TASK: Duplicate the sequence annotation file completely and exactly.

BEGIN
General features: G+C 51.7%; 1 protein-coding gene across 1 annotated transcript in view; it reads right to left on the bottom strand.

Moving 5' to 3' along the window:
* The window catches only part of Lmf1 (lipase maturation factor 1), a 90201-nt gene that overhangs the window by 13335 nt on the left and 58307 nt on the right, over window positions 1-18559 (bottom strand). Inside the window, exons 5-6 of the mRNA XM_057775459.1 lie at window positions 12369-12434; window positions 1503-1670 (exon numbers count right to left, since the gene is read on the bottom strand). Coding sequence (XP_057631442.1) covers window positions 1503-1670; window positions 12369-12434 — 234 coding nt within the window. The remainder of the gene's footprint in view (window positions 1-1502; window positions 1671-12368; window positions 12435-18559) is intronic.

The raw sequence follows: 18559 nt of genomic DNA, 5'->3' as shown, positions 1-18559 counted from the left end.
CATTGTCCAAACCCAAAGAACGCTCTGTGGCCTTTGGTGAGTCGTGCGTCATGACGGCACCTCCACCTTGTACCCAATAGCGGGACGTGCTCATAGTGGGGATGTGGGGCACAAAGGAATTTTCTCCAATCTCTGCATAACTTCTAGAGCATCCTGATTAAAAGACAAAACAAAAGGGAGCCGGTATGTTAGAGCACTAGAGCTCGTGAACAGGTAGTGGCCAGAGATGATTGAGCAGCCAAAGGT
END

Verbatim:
General features: G+C 51.7%; 1 protein-coding gene across 1 annotated transcript in view; it reads right to left on the bottom strand.

Moving 5' to 3' along the window:
* The window catches only part of Lmf1 (lipase maturation factor 1), a 90201-nt gene that overhangs the window by 13335 nt on the left and 58307 nt on the right, over window positions 1-18559 (bottom strand). Inside the window, exons 5-6 of the mRNA XM_057775459.1 lie at window positions 12369-12434; window positions 1503-1670 (exon numbers count right to left, since the gene is read on the bottom strand). Coding sequence (XP_057631442.1) covers window positions 1503-1670; window positions 12369-12434 — 234 coding nt within the window. The remainder of the gene's footprint in view (window positions 1-1502; window positions 1671-12368; window positions 12435-18559) is intronic.

The raw sequence follows: 18559 nt of genomic DNA, 5'->3' as shown, positions 1-18559 counted from the left end.
CATTGTCCAAACCCAAAGAACGCTCTGTGGCCTTTGGTGAGTCGTGCGTCATGACGGCACCTCCACCTTGTACCCAATAGCGGGACGTGCTCATAGTGGGGATGTGGGGCACAAAGGAATTTTCTCCAATCTCTGCATAACTTCTAGAGCATCCTGATTAAAAGACAAAACAAAAGGGAGCCGGTATGTTAGAGCACTAGAGCTCGTGAACAGGTAGTGGCCAGAGATGATTGAGCAGCCAAAGGT